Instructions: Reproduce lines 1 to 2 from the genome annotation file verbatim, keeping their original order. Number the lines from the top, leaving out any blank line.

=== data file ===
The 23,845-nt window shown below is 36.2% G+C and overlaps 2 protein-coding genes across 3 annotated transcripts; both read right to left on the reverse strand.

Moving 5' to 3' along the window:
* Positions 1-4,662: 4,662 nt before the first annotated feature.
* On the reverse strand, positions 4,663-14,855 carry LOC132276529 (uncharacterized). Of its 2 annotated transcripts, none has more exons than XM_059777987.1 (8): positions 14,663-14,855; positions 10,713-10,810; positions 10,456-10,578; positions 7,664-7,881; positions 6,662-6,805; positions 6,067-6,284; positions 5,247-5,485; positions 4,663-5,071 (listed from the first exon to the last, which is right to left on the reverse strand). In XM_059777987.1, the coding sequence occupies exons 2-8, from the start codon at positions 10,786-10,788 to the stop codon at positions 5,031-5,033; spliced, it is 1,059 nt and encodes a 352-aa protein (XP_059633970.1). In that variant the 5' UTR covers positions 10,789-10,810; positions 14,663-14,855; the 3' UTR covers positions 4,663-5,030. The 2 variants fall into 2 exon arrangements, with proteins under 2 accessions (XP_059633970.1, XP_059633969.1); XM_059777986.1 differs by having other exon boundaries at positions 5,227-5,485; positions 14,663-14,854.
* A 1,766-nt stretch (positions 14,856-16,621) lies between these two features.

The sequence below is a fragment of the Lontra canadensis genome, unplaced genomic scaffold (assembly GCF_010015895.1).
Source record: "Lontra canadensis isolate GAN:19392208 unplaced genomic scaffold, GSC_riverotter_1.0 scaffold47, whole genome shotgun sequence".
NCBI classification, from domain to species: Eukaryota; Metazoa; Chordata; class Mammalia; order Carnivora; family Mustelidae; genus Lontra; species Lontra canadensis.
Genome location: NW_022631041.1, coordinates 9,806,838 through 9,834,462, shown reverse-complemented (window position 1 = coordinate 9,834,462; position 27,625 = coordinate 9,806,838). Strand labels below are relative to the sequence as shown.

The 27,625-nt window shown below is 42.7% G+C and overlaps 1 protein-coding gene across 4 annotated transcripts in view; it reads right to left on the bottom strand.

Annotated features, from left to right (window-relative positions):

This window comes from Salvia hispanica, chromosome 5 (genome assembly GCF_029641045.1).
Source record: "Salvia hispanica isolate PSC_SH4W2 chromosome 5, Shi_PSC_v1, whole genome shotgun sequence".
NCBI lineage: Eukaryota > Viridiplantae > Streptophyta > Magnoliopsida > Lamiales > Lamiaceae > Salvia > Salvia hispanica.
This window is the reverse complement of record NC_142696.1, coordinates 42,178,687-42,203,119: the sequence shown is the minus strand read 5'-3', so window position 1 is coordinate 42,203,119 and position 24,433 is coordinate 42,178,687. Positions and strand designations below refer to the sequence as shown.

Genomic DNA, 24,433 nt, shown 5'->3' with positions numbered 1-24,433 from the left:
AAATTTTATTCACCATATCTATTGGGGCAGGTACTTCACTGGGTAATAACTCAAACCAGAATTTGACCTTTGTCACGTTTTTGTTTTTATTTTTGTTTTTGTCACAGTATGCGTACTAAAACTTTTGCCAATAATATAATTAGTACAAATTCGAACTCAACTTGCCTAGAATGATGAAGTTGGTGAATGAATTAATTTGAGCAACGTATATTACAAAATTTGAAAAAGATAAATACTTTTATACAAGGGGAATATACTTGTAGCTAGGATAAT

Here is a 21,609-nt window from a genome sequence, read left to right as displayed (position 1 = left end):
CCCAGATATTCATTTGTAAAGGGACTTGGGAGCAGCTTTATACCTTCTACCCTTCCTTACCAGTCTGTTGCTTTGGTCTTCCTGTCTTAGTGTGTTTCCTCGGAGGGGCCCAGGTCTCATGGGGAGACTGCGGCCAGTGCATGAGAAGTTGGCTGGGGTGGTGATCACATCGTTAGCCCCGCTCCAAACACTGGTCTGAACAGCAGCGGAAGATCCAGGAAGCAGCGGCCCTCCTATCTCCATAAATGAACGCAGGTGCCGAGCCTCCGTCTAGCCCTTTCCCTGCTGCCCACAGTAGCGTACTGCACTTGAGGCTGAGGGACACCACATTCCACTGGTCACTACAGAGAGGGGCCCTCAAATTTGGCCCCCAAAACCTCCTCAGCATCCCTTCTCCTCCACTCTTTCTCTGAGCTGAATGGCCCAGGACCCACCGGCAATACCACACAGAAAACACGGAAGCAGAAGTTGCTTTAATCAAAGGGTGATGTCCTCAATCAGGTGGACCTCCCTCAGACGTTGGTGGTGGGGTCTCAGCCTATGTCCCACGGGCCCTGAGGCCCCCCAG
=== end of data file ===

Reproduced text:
The 23,845-nt window shown below is 36.2% G+C and overlaps 2 protein-coding genes across 3 annotated transcripts; both read right to left on the reverse strand.

Moving 5' to 3' along the window: